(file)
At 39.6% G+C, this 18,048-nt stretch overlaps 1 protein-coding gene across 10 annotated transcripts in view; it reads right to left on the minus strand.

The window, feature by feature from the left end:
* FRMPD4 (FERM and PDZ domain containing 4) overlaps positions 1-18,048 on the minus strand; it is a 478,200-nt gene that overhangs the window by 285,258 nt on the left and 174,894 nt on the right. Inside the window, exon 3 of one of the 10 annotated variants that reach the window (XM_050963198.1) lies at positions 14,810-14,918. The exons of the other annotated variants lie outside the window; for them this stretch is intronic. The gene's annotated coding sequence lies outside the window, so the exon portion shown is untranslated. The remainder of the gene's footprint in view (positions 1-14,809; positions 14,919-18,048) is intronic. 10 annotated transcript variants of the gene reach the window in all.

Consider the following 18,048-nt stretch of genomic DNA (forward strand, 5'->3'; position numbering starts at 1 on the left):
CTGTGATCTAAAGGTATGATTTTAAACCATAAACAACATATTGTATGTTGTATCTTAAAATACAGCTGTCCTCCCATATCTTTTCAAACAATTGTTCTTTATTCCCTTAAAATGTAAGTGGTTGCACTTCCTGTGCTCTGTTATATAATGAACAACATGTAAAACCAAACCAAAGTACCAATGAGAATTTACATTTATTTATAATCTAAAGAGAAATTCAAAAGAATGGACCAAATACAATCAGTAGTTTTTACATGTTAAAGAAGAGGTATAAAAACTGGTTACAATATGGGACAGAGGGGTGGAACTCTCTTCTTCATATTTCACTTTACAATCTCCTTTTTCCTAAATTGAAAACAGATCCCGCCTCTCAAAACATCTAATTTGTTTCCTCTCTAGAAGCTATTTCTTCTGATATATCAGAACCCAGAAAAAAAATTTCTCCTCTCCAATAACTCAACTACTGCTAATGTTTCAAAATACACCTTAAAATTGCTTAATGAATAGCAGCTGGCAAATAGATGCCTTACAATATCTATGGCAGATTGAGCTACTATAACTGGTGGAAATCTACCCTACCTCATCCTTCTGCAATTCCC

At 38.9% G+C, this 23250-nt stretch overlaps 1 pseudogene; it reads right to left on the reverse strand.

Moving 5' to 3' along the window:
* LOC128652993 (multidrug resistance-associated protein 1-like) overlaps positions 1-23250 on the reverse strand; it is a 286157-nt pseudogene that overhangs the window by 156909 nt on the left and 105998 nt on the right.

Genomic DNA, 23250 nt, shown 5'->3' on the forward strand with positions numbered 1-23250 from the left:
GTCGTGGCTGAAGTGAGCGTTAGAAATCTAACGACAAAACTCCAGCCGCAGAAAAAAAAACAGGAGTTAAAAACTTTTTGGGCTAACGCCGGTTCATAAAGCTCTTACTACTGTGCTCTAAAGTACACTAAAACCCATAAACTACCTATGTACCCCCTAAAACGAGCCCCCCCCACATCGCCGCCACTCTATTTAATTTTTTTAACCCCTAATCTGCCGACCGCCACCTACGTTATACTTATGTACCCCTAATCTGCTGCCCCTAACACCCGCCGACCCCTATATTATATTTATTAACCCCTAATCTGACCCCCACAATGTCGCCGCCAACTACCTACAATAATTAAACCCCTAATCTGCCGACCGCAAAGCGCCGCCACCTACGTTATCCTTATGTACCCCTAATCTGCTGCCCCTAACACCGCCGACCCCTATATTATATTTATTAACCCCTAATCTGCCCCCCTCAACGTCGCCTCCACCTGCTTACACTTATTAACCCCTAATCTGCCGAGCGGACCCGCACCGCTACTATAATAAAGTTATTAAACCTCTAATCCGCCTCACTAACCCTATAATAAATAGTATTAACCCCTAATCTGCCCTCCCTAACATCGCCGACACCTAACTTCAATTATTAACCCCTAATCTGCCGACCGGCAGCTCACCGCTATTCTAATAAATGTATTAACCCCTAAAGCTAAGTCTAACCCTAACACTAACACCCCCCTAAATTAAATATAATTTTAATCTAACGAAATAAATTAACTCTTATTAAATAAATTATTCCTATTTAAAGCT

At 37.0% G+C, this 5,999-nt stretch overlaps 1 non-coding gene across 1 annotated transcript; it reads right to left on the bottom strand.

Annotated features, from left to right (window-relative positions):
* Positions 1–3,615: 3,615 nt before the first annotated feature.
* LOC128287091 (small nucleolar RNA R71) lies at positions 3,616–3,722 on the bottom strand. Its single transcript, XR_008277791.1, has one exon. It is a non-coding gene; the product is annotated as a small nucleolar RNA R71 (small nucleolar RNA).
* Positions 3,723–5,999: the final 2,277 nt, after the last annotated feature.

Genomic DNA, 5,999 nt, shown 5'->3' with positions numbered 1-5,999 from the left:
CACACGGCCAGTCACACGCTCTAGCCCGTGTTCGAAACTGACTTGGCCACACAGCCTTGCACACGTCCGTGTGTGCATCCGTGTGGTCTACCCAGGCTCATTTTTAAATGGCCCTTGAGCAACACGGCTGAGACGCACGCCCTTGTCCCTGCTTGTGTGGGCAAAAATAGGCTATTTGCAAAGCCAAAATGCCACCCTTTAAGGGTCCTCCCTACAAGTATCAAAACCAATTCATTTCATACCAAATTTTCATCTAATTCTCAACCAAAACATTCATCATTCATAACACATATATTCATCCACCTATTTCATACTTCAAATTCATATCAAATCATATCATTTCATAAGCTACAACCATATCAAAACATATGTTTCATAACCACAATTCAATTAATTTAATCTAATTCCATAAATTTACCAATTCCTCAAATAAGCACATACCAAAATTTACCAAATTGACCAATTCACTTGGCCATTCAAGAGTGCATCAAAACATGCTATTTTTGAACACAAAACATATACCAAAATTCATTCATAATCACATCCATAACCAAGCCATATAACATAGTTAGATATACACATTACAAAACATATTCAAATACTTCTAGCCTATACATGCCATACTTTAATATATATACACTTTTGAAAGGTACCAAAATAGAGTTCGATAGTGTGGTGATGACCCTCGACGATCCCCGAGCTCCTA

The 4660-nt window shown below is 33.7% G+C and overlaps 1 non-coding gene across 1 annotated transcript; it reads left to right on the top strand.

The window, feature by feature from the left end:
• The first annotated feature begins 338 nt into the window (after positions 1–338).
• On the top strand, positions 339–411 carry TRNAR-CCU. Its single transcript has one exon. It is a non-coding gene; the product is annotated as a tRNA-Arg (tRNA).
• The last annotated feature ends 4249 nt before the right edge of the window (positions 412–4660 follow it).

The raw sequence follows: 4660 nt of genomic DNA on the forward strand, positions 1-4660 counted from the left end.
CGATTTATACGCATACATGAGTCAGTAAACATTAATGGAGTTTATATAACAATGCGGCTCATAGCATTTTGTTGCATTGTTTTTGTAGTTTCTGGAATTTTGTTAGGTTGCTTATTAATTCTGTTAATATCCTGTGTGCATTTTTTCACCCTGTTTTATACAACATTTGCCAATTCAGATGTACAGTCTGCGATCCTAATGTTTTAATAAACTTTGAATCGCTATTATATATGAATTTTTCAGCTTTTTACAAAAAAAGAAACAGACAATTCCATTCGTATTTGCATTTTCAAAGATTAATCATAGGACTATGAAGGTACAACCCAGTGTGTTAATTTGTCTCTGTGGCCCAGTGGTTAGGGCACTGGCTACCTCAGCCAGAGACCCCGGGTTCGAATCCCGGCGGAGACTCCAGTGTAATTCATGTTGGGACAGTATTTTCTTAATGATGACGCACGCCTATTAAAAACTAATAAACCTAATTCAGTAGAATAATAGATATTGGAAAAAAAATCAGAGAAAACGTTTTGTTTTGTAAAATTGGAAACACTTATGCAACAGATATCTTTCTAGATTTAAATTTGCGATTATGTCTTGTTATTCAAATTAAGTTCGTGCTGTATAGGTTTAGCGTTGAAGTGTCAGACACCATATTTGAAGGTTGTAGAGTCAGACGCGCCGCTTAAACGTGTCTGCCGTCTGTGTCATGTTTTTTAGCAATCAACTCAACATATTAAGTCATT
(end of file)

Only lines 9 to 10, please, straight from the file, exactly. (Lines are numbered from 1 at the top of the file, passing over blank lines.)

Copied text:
Genomic DNA, 23250 nt, shown 5'->3' on the forward strand with positions numbered 1-23250 from the left:
GTCGTGGCTGAAGTGAGCGTTAGAAATCTAACGACAAAACTCCAGCCGCAGAAAAAAAAACAGGAGTTAAAAACTTTTTGGGCTAACGCCGGTTCATAAAGCTCTTACTACTGTGCTCTAAAGTACACTAAAACCCATAAACTACCTATGTACCCCCTAAAACGAGCCCCCCCCACATCGCCGCCACTCTATTTAATTTTTTTAACCCCTAATCTGCCGACCGCCACCTACGTTATACTTATGTACCCCTAATCTGCTGCCCCTAACACCCGCCGACCCCTATATTATATTTATTAACCCCTAATCTGACCCCCACAATGTCGCCGCCAACTACCTACAATAATTAAACCCCTAATCTGCCGACCGCAAAGCGCCGCCACCTACGTTATCCTTATGTACCCCTAATCTGCTGCCCCTAACACCGCCGACCCCTATATTATATTTATTAACCCCTAATCTGCCCCCCTCAACGTCGCCTCCACCTGCTTACACTTATTAACCCCTAATCTGCCGAGCGGACCCGCACCGCTACTATAATAAAGTTATTAAACCTCTAATCCGCCTCACTAACCCTATAATAAATAGTATTAACCCCTAATCTGCCCTCCCTAACATCGCCGACACCTAACTTCAATTATTAACCCCTAATCTGCCGACCGGCAGCTCACCGCTATTCTAATAAATGTATTAACCCCTAAAGCTAAGTCTAACCCTAACACTAACACCCCCCTAAATTAAATATAATTTTAATCTAACGAAATAAATTAACTCTTATTAAATAAATTATTCCTATTTAAAGCT